I am never more at a loss for words than when one of my elementary school-aged children argues with me as if we are on the same playing ground. If I say the sky is blue, they will argue with me for twenty hours that it is purple. It boggles the mind.

The reasons for this are many.

First, my amazement stems from sheer delight in their reasoning and verbal abilities. As a stay-at-home parent, I taught them to speak. I marveled at every stage of their development. I watched them progress from saying “mama” to “Can I have a cookie?” to “That’s not fair!” to “Did you know that the capital of Spain is Madrid?”

I love their intelligence and have encouraged it. As a former teacher in a metro area who worked with children from impoverished backgrounds, I can attest that nothing is more heartbreaking than interacting with children who do not make eye contact, mumble, or don’t speak at all to adults. Many times (not always), these children come from homes of neglect.

Second, my amazement stems from the confidence they have in my love for them and the fact that they feel confident enough to challenge me and verbalize their many, many opinions. They know I listen to them. They know I care about what they have to say. That indicates a close and loving relationship.

Third, my amazement stems from their sheer audacity in thinking they have attained more wisdom in their ten years of living than I have in my 48 years. Once when we were on the way to the beach, we were not getting there fast enough—according to our then seven-year-old. She asked my husband if he was “lost, and driving around in circles!” What can you do but shake your head?

Finally, my amazement stems from hurt that they have such little respect at times to question my love for them and lack of trust that I do what is best for them even when they do not understand. As a parent, there are many things they simply do not need to be made aware of, and for their own good and the good of others.

Sometimes parents find themselves in situations when they are trying to protect their children from bad influences without betraying the confidence of other parents or their children. This is hard. What if I cannot in good conscience let one of them attend a sleepover at a friend’s house because I know of an unsafe situation, but do not want to cast their classmate in a negative light? A child who constantly questions my parenting decisions just makes things more difficult.

It’s a dichotomy of pride in my children’s confidence and intellectual acuity paired with utter distaste for their rebellious attitudes. I wonder if Pope Francis feels this every day.

Honor Thy Father?

A 2020 study conducted by James Cook University’s College of Healthcare Sciences and School of Social and Health Sciences examined the effects of cultural attitudes on filial piety and higher palliative care knowledge. The study found that Singaporeans showed higher authoritarian filial piety (defined as obedience to social obligations to one’s parents, often by suppressing one’s own wishes to conform to the demands of the parent) and higher palliative care knowledge than Australians.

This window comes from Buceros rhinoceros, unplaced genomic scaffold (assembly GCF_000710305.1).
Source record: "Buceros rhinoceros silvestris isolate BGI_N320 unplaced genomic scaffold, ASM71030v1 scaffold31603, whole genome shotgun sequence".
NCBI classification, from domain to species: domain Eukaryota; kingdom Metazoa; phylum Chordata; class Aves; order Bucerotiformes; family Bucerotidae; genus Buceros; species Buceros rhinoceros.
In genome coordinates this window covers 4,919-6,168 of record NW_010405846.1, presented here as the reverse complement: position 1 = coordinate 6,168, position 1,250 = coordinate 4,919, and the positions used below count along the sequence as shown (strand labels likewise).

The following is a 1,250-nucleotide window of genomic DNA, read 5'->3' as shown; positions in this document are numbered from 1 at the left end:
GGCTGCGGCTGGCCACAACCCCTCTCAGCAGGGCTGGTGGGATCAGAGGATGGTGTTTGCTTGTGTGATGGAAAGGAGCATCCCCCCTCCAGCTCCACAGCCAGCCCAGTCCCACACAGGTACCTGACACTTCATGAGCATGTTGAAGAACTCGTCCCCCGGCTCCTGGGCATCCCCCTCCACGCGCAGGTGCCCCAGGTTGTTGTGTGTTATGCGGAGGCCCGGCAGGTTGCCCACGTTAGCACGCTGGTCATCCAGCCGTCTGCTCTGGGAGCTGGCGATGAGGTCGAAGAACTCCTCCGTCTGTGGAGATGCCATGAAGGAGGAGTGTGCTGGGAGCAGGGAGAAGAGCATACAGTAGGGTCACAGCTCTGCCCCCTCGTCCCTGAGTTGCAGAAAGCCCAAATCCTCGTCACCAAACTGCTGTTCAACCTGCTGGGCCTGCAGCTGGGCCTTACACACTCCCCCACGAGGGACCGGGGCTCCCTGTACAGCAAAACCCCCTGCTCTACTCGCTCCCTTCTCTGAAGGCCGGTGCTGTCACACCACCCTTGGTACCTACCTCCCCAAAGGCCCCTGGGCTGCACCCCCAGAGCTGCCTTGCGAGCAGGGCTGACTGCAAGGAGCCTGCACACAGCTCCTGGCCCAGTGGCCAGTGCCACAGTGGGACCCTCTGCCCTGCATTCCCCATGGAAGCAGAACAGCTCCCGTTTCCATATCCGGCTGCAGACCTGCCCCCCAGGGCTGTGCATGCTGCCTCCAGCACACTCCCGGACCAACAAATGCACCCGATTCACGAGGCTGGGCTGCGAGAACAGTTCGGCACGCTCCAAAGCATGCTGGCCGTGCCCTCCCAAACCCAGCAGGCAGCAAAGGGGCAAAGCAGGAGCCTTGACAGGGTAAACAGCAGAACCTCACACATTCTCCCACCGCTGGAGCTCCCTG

However, no effect of culture was found on reciprocal filial piety, defined as the sincere affection toward one’s parents and a longstanding positive parent-child relationship. The results of the study (generalized) indicated a “conceptualization of filial piety as a possible psychological universal construct.”

Across cultures, then, we as human beings have an innate instinct to love and respect our parents. The irony is that sometimes children who have been raised with the most loving and patient of parents sometimes are the most rebellious, while those reared in more dysfunctional and neglectful households remain fiercely loyal to harmful parents. A child psychologist recently shared with me that she has seen children removed from seriously traumatic home situations still want to go back to their families. Meanwhile, my children think the end is near when they are denied 100 Robux just for cleaning their rooms.

Our current pope demonstrates compassion, yet is continually attacked for extending a hand of mercy to all. His authority is immediately questioned every time he challenges someone’s conventional preconceptions on what the successor of St. Peter should do. I don’t feel that I need to mention specifics here; readers are well aware of the controversies surrounding Fiducia Supplicans, Tucho Fernandez, a total ban on surrogacy … the list goes on and on.

Perhaps God is allowing the present times of confusion, outright rebellion, and egregious assaults on our Holy Father not only to test hearts, but to allow the most vulnerable and hurting among us to approach Him while there is still time.

After all, that is what a good parent does.

Image: Adobe Stock. By lordn.

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Kristi McCabe is an award-winning freelance writer, Catechist, a former teacher and editor who lives with her family in Owensboro, Kentucky.  As an adoptive mother of four and an adoptee herself, Kristi is an avid supporter of pro-life ministries.  She is active in her local parish and has served as Eucharistic minister and in various children's ministries.

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